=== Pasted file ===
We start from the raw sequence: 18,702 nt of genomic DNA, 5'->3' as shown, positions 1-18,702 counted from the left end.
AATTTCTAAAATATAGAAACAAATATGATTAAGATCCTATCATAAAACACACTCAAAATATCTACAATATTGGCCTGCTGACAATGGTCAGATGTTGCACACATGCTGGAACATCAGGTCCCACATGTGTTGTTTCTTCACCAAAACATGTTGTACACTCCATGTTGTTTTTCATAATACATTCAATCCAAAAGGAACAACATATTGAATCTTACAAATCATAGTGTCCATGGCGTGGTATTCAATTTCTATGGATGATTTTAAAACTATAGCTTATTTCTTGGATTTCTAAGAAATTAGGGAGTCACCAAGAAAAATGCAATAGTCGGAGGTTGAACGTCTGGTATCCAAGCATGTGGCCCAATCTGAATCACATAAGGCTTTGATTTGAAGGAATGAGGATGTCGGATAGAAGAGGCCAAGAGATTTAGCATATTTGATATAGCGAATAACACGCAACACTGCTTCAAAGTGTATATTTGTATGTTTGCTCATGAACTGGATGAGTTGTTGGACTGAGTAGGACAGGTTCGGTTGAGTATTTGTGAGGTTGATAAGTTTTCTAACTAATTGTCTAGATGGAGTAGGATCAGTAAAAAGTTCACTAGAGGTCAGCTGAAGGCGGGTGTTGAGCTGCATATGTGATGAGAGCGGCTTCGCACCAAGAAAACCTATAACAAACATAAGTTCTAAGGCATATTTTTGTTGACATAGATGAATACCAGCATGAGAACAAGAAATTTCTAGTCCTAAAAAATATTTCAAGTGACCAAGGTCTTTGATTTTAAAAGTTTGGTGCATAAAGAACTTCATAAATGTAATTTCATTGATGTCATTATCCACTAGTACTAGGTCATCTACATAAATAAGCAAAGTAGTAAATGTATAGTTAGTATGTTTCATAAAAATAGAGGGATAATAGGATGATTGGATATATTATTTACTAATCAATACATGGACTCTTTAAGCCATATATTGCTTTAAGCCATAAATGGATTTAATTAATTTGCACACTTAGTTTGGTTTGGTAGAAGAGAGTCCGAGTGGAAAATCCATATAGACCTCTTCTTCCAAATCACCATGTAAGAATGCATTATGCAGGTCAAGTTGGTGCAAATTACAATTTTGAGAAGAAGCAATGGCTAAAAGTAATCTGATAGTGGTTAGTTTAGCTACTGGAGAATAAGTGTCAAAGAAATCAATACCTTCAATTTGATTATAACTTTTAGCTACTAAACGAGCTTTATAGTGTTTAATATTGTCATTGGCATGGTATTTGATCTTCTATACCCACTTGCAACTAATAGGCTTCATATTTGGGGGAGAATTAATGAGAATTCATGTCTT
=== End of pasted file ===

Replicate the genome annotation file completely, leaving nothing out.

We start from the raw sequence: 18,702 nt of genomic DNA, 5'->3' as shown, positions 1-18,702 counted from the left end.
AATTTCTAAAATATAGAAACAAATATGATTAAGATCCTATCATAAAACACACTCAAAATATCTACAATATTGGCCTGCTGACAATGGTCAGATGTTGCACACATGCTGGAACATCAGGTCCCACATGTGTTGTTTCTTCACCAAAACATGTTGTACACTCCATGTTGTTTTTCATAATACATTCAATCCAAAAGGAACAACATATTGAATCTTACAAATCATAGTGTCCATGGCGTGGTATTCAATTTCTATGGATGATTTTAAAACTATAGCTTATTTCTTGGATTTCTAAGAAATTAGGGAGTCACCAAGAAAAATGCAATAGTCGGAGGTTGAACGTCTGGTATCCAAGCATGTGGCCCAATCTGAATCACATAAGGCTTTGATTTGAAGGAATGAGGATGTCGGATAGAAGAGGCCAAGAGATTTAGCATATTTGATATAGCGAATAACACGCAACACTGCTTCAAAGTGTATATTTGTATGTTTGCTCATGAACTGGATGAGTTGTTGGACTGAGTAGGACAGGTTCGGTTGAGTATTTGTGAGGTTGATAAGTTTTCTAACTAATTGTCTAGATGGAGTAGGATCAGTAAAAAGTTCACTAGAGGTCAGCTGAAGGCGGGTGTTGAGCTGCATATGTGATGAGAGCGGCTTCGCACCAAGAAAACCTATAACAAACATAAGTTCTAAGGCATATTTTTGTTGACATAGATGAATACCAGCATGAGAACAAGAAATTTCTAGTCCTAAAAAATATTTCAAGTGACCAAGGTCTTTGATTTTAAAAGTTTGGTGCATAAAGAACTTCATAAATGTAATTTCATTGATGTCATTATCCACTAGTACTAGGTCATCTACATAAATAAGCAAAGTAGTAAATGTATAGTTAGTATGTTTCATAAAAATAGAGGGATAATAGGATGATTGGATATATTATTTACTAATCAATACATGGACTCTTTAAGCCATATATTGCTTTAAGCCATAAATGGATTTAATTAATTTGCACACTTAGTTTGGTTTGGTAGAAGAGAGTCCGAGTGGAAAATCCATATAGACCTCTTCTTCCAAATCACCATGTAAGAATGCATTATGCAGGTCAAGTTGGTGCAAATTACAATTTTGAGAAGAAGCAATGGCTAAAAGTAATCTGATAGTGGTTAGTTTAGCTACTGGAGAATAAGTGTCAAAGAAATCAATACCTTCAATTTGATTATAACTTTTAGCTACTAAACGAGCTTTATAGTGTTTAATATTGTCATTGGCATGGTATTTGATCTTCTATACCCACTTGCAACTAATAGGCTTCATATTTGGGGGAGAATTAATGAGAATTCATGTCTT